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Scott Jones

After reading those I feel like abandoning life.

Law Bob Esq.

Adam, your post raises interesting questions about the value of life. Perhaps the practice of law has jaded me somewhat, I've spent long hours determining the value of human life and human suffering just so I can demand it from an insurance company. I look at it this way. Someday, you are going to die. Everyone you know is going to die.

What you witnessed between your dogs is how the natural world works, outside of the "everyone is equal and everyone gets a chance" myth upon which we base our civilization. Our culture is reluctant, no, adamantly against placing a value on life relative to other things. Not so with any other form of life. Your dogs, for example, are perfectly comfortable risking their lives over a bit of food. To them, the value of the short term benefit outweighs the value of long term survival. Nature is a simple, cold, numbers game.

If you really want to bake your noodle, consider a second cultural myth, "nothing is more precious than the life of a child." Then consider the lives of the 4 year old child and the college graduate. Which is more valuable to society, the child who might discover the cure for cancer, but is more likely to become a welfare dad, or the graduate in whom society has already invested time, effort, and money, and is about to get a return? Then ask, how many people heard about the child being killed and said, "thank heaven she wasn't a college student."

This part of the diatribe usually leads me into an analysis of masculine v. feminine thought, but rather than rehash the issue again, I leave you with a familiar quote, "We're a generation of men raised by women. We've all been raised to believe that we'll be millionaires and movie idols. But we won't!"


This reminds me of the reactions I have when I read Dostoevsky. There's simply no response possible, but for some reason we keep on living anyway.


As horrible as the dog thing was, I can relate to it, as I grew up on a farm filled with animals. What is actually horrible and unforgetable is how these adults who get shot, and children suffer at the hands of their own parents. What is wrong with the world? Same crap Jesus came to save us from. We don't really care, don't really love our neighbors, and the Church is powerless to change people's lives. God have mercy on us all.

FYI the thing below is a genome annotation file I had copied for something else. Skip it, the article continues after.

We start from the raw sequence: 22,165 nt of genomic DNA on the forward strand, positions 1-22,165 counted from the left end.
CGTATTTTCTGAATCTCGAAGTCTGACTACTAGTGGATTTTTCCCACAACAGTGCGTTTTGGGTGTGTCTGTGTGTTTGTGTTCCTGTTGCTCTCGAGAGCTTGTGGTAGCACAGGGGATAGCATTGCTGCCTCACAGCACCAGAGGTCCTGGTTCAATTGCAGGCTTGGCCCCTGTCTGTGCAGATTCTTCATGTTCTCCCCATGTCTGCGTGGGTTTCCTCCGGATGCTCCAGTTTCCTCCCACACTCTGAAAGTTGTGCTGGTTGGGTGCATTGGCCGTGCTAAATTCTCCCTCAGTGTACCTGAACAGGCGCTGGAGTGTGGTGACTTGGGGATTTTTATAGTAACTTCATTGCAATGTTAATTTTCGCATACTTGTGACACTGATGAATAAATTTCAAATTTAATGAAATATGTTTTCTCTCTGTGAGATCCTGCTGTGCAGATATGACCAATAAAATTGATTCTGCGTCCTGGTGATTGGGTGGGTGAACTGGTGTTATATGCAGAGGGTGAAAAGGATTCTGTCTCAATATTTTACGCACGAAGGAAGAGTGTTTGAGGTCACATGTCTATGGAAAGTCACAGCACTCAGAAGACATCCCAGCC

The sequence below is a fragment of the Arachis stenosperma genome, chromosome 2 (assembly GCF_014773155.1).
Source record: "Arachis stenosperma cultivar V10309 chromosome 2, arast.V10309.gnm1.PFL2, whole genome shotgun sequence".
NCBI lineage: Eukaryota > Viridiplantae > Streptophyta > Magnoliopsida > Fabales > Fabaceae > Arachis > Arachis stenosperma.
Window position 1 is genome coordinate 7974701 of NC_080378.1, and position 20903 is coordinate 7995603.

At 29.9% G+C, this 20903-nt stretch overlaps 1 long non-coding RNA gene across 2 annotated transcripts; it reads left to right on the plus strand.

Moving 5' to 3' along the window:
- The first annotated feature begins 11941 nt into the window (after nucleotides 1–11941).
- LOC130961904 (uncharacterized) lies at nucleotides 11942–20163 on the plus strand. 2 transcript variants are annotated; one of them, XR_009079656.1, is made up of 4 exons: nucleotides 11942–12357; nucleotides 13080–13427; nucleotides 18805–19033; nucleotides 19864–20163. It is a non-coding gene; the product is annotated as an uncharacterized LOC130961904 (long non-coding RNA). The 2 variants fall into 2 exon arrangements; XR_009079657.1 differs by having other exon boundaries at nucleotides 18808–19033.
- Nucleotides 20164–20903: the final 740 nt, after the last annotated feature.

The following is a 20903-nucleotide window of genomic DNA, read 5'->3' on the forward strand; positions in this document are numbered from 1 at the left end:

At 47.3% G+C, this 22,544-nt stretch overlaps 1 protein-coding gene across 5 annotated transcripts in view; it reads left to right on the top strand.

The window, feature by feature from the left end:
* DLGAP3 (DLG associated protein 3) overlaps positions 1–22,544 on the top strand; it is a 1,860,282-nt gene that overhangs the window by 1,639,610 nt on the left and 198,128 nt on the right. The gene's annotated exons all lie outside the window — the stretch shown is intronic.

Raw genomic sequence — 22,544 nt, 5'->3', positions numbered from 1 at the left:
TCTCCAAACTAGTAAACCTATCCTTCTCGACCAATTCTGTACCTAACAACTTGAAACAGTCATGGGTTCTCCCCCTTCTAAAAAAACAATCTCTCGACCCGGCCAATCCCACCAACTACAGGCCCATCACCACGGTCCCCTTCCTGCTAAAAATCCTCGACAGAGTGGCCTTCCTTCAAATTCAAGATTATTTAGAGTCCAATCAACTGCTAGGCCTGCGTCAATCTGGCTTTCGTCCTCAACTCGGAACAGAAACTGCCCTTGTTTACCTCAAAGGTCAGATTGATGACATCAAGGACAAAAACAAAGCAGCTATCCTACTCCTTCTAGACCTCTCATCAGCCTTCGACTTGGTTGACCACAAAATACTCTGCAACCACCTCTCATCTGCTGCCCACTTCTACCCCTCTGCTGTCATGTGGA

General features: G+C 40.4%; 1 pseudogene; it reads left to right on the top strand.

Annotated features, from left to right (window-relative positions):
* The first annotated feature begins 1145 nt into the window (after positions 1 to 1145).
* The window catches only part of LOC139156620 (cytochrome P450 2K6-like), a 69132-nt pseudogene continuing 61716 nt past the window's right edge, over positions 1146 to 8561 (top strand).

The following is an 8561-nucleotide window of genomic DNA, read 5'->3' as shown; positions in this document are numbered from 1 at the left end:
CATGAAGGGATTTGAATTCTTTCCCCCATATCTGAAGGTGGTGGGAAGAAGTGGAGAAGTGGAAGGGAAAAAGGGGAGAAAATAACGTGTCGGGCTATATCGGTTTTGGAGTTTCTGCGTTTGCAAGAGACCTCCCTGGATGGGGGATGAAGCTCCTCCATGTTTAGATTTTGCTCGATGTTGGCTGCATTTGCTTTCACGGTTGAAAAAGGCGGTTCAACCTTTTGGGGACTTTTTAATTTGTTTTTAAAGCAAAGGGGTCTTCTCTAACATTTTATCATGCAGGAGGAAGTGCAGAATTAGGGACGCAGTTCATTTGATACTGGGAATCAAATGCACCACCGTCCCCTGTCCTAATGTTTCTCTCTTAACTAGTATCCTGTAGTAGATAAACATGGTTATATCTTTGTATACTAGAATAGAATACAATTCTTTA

It is absolutely sickning to think that a mother could do that to her own child...and that her child was taken away from her once...and given back to her...wow



The little girl who's six year old brother found handing in her closet is actually alive. She was wasn't breathing when EMS showed up but they began to work on her and got some breath sounds. They performed an emergency tracheotomy at the hospital because the rope had crushed her throat, and she is breathing somewhat normally. They aren't sure how much damage was done due to lack of oxygen, but her being alive is quite a miracle.


Monk-in-Training said: "the Church is powerless to change people's lives."
I know that it looks that way and it feels that way and I think we all despair that it really is that way but it isn't. It isn't. It can't be. Call me an ostrich, call my faith the sand but despite sight and emotion and reason I will not concede that the Church is impotent in this world - and, I suspect that most days, neither would you.


If I do something, the church is not impotent.

We have to stop talking about the church as simply an organization, or just an organized body of people who share a common faith or common demographic. The church is a communal expression of the absolute made up in part and in whole by shitty individuals.

If the church is organized, it is organized by the Holy Spirit. If the church is congregation it is brought and held together by the Holy Spirit. If the church is impotent, it is because I have failed to rise.


Right on McKormick,

The Institutional church may have a limited impact, but the people, the communities have the opportunity, and even sometimes the guts to make a difference in the world. Your comments are especially important for the upcoming Pentecost Sunday (I may even use one of them in my sermon). Thanks

grace and peace

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